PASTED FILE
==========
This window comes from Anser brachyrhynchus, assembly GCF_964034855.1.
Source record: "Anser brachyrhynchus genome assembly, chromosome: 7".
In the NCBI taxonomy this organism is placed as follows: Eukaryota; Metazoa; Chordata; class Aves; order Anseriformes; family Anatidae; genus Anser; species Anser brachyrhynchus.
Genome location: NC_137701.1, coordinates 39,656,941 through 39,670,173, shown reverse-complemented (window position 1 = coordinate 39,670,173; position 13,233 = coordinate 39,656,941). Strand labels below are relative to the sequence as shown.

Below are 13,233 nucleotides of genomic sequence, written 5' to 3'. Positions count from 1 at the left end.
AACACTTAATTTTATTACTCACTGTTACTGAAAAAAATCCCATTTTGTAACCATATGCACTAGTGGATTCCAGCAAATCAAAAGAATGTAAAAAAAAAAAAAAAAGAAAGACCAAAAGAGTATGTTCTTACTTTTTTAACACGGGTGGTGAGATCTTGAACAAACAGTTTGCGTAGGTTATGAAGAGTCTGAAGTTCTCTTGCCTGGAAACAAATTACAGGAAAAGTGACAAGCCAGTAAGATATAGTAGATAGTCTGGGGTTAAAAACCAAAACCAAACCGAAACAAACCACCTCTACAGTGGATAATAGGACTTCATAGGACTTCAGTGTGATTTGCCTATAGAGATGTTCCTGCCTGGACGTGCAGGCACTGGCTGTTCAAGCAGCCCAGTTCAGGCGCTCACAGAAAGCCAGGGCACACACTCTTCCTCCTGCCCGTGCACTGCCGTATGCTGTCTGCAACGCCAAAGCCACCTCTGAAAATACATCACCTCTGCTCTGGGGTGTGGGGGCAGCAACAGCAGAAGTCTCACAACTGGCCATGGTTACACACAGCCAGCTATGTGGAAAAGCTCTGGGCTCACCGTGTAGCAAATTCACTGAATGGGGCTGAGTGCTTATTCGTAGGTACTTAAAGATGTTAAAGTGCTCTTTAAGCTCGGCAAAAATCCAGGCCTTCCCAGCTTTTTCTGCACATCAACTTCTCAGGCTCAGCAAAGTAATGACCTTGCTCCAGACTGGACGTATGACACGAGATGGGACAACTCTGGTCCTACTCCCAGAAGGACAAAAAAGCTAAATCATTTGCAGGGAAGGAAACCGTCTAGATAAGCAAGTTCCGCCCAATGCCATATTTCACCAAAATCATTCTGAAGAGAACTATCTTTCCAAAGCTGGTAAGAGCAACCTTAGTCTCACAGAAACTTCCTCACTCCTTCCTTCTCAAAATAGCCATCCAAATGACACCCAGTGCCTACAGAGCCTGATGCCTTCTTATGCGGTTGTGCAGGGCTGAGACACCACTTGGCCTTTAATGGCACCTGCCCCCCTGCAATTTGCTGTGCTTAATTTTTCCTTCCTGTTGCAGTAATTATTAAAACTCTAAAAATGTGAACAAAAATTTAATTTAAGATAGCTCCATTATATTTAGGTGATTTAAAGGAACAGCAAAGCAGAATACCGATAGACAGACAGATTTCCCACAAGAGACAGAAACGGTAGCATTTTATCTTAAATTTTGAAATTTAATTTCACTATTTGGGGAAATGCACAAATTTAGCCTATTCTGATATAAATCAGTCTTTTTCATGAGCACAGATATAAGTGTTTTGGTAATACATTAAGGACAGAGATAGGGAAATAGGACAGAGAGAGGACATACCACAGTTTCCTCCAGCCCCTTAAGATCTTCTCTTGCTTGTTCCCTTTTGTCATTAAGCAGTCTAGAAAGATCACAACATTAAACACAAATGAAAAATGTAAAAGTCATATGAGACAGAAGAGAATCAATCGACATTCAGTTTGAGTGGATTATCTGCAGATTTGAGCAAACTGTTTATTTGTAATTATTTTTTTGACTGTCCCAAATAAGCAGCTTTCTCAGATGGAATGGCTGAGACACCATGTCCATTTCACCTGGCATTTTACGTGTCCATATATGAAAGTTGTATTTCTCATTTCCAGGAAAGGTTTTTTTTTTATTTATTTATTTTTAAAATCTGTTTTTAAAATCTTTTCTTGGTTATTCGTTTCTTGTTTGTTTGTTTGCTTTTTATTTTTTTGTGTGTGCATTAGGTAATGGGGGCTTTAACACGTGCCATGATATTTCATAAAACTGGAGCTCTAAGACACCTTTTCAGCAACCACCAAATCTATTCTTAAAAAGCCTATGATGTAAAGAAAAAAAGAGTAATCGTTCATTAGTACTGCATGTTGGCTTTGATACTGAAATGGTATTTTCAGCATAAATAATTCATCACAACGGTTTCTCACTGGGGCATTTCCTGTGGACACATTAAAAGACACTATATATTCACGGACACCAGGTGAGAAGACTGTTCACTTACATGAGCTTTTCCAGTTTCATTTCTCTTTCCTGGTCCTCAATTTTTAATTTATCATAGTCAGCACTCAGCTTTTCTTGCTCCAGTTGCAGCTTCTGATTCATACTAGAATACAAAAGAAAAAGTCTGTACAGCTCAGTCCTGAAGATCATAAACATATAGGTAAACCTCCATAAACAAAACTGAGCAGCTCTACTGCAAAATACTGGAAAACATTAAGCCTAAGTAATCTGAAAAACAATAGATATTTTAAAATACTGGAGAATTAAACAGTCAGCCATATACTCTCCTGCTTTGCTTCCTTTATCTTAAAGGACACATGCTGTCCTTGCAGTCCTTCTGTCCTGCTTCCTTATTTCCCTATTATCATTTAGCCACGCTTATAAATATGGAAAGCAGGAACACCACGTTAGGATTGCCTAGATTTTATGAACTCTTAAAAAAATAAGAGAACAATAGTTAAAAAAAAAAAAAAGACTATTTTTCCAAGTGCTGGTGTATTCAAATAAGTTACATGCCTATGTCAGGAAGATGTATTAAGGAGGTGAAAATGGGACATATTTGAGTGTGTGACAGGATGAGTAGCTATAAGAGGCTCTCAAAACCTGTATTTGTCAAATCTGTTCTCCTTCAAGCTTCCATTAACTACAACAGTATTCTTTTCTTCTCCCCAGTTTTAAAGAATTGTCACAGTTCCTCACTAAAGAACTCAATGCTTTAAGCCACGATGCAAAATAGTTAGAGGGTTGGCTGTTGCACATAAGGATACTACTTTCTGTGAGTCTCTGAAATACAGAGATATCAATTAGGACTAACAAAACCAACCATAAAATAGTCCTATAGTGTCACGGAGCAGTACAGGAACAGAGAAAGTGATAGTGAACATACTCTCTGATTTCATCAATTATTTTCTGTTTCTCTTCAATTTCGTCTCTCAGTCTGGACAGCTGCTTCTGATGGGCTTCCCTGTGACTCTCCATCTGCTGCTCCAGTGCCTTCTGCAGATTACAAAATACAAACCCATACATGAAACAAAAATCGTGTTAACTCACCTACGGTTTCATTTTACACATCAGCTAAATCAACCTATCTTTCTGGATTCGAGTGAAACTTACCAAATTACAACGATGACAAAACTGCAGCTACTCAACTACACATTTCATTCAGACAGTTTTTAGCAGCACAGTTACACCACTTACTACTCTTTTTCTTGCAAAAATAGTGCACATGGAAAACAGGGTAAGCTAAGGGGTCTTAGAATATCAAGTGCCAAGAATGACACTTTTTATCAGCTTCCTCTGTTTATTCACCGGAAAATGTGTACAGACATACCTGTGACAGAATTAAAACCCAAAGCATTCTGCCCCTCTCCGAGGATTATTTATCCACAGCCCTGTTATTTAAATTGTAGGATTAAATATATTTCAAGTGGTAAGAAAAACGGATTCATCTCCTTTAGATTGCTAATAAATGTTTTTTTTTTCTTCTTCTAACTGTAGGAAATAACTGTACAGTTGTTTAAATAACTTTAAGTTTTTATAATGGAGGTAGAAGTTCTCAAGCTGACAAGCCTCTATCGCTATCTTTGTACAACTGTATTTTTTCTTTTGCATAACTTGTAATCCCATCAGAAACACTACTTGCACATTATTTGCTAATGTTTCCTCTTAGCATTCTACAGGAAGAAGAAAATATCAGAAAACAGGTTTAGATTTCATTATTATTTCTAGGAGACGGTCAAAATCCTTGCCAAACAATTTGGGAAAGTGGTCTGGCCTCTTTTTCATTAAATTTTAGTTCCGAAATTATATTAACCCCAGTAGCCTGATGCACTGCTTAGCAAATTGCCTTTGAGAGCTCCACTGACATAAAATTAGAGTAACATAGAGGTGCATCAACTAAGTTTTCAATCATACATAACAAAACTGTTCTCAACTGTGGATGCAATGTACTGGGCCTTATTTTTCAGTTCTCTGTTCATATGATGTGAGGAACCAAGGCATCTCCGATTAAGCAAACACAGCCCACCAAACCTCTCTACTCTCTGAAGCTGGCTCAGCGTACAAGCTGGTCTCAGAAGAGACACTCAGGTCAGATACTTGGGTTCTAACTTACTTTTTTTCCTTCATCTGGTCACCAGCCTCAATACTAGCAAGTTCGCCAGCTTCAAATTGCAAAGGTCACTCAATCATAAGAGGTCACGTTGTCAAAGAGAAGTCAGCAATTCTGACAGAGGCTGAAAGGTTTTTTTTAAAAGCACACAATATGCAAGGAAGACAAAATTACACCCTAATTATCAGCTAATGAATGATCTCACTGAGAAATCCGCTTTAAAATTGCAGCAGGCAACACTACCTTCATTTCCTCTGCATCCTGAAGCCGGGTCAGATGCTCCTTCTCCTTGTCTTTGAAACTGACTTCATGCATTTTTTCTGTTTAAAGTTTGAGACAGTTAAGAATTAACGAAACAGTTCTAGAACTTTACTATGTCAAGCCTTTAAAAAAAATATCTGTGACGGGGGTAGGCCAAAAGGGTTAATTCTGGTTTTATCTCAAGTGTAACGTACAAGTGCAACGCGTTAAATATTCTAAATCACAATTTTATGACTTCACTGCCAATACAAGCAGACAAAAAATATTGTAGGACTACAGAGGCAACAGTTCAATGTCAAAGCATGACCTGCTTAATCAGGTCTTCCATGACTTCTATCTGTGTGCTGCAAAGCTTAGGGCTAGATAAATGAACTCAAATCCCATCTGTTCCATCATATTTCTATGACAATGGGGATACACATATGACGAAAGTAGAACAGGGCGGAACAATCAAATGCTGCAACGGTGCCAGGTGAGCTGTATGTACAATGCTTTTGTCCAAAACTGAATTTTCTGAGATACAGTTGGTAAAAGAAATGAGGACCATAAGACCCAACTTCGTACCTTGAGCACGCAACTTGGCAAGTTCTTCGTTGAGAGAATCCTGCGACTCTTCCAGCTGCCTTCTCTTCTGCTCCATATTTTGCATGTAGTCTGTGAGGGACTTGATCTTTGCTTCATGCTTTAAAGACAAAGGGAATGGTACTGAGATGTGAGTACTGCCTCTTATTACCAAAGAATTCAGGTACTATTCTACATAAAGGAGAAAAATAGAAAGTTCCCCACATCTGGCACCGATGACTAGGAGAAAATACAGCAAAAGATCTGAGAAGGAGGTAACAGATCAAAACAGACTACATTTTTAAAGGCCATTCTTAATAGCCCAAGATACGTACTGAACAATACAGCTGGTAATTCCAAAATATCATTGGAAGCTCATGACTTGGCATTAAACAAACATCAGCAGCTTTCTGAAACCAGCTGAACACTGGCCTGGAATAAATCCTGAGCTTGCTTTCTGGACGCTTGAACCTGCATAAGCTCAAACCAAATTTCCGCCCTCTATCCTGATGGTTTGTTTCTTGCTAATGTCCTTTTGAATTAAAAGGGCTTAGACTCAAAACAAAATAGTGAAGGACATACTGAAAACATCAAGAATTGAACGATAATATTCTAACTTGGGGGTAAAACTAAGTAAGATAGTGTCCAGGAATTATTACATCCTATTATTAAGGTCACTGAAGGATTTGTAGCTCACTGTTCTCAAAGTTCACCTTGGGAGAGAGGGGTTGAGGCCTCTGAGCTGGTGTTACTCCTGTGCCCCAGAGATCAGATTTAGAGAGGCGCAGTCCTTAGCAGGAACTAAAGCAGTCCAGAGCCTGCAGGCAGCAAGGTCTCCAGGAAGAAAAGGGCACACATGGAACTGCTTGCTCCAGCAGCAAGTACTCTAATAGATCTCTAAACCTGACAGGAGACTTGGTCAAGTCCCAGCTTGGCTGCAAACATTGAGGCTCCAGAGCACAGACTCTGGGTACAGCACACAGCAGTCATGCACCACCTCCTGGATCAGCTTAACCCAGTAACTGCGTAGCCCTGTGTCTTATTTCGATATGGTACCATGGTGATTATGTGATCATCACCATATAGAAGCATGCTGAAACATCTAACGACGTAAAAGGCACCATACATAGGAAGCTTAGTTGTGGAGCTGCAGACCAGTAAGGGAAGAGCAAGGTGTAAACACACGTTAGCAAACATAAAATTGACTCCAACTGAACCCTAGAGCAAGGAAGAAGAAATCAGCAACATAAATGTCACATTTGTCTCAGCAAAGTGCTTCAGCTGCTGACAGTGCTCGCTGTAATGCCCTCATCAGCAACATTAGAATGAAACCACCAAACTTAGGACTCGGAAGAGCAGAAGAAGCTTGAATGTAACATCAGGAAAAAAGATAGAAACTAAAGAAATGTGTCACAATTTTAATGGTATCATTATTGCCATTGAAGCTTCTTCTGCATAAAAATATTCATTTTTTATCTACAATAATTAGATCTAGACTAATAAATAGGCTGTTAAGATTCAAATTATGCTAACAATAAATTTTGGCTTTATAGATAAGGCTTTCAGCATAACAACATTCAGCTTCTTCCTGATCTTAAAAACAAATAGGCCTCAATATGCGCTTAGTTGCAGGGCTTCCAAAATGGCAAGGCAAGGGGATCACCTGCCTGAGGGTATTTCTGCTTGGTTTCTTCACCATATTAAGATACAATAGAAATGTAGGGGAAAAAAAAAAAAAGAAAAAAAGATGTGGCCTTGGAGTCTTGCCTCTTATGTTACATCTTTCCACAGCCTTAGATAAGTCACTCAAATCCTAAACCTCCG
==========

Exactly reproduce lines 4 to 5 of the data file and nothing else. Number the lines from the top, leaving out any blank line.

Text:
Genome location: NC_137701.1, coordinates 39,656,941 through 39,670,173, shown reverse-complemented (window position 1 = coordinate 39,670,173; position 13,233 = coordinate 39,656,941). Strand labels below are relative to the sequence as shown.

Below are 13,233 nucleotides of genomic sequence, written 5' to 3'. Positions count from 1 at the left end.